r google-plus facebook twitter linkedin2 nujij M Monitor Nieuwsbrief pdclogo man met tas twitter boek

Trade in conflict minerals: Presidency agreement with the European Parliament

Met dank overgenomen van Slowaaks voorzitterschap Europese Unie 2e helft 2016 (EU2016SK), gepubliceerd op dinsdag 22 november 2016.

Strasbourg (22 November) - The Presidency of the Council and the European Parliament reached an informal deal on a regulation to stop the financing of armed groups through trade in conflict minerals. This regulation aims to encourage EU companies to source tin, tantalum, tungsten and gold responsibly. These minerals are widely used in everyday products including mobile phones, cars and jewellery.

"Today proves our determination to strengthen our efforts to prevent armed groups around the world from using trade in minerals to finance their activities and propagate conflict. This regulation will put into practice the EU's commitments to this effect."

Peter Žiga

"Today proves our determination to strengthen our efforts to prevent armed groups around the world from using trade in minerals to finance their activities and propagate conflict", said Peter Žiga, Slovak Minister in charge of trade and President of the Council. "This regulation will put into practice the EU's commitments to this effect. At the same time, no additional red tape for European companies that trade respecting the rules, while EU citizens can be assured that their purchases do not affect human rights in conflict-ridden countries."

The regulation carries clear obligations to source responsibly for the 'upstream' part of the production process, which involves the extraction and refining of these minerals. The vast majority of metals and minerals imported to the EU will be covered, while small volume importers will be exempt from these obligations. The regulation also allows companies to become a responsible importer by declaring in writing to the competent authority in a member state that it follows the due diligence obligations set in the regulation. A list of these importers will be published by the Commission. The competent authorities will carry out checks to ensure that EU importers of minerals and metals comply with their due diligence obligations.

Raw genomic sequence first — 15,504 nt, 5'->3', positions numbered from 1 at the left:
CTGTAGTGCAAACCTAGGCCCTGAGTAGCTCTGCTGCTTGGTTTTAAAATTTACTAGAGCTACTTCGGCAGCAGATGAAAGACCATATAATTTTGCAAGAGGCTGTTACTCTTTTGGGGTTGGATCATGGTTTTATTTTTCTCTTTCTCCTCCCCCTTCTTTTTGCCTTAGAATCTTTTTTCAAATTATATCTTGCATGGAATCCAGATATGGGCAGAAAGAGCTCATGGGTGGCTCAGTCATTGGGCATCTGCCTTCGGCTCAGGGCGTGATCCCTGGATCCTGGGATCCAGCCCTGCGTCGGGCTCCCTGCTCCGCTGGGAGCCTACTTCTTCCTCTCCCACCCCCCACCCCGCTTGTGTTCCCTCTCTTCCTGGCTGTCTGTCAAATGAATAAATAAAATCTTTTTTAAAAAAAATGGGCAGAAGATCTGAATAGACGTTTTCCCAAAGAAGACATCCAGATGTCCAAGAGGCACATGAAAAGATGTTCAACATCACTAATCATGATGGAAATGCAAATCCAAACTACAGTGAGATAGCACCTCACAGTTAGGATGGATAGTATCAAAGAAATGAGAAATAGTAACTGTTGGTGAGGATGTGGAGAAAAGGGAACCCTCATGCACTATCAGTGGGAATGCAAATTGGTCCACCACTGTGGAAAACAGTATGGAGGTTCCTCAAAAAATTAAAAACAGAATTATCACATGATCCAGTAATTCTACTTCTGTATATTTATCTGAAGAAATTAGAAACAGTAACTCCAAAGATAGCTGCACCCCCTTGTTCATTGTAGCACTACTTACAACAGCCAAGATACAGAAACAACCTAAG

In addition, the Commission will carry out a number of other measures to improve due diligence by EU 'downstream' companies, which are those that use these minerals as components to produce goods. The Commission will also draft a handbook including non-binding guidelines to help companies, and especially SME's, with the identification of conflict-affected and high-risk areas.

For the Council, the agreement still has to be confirmed by member states. The Presidency is expected to present the agreed text for approval by member states' ambassadors on 7 December 2016.

The Council adopted its position for these negotiations in December 2015.


Terug naar boven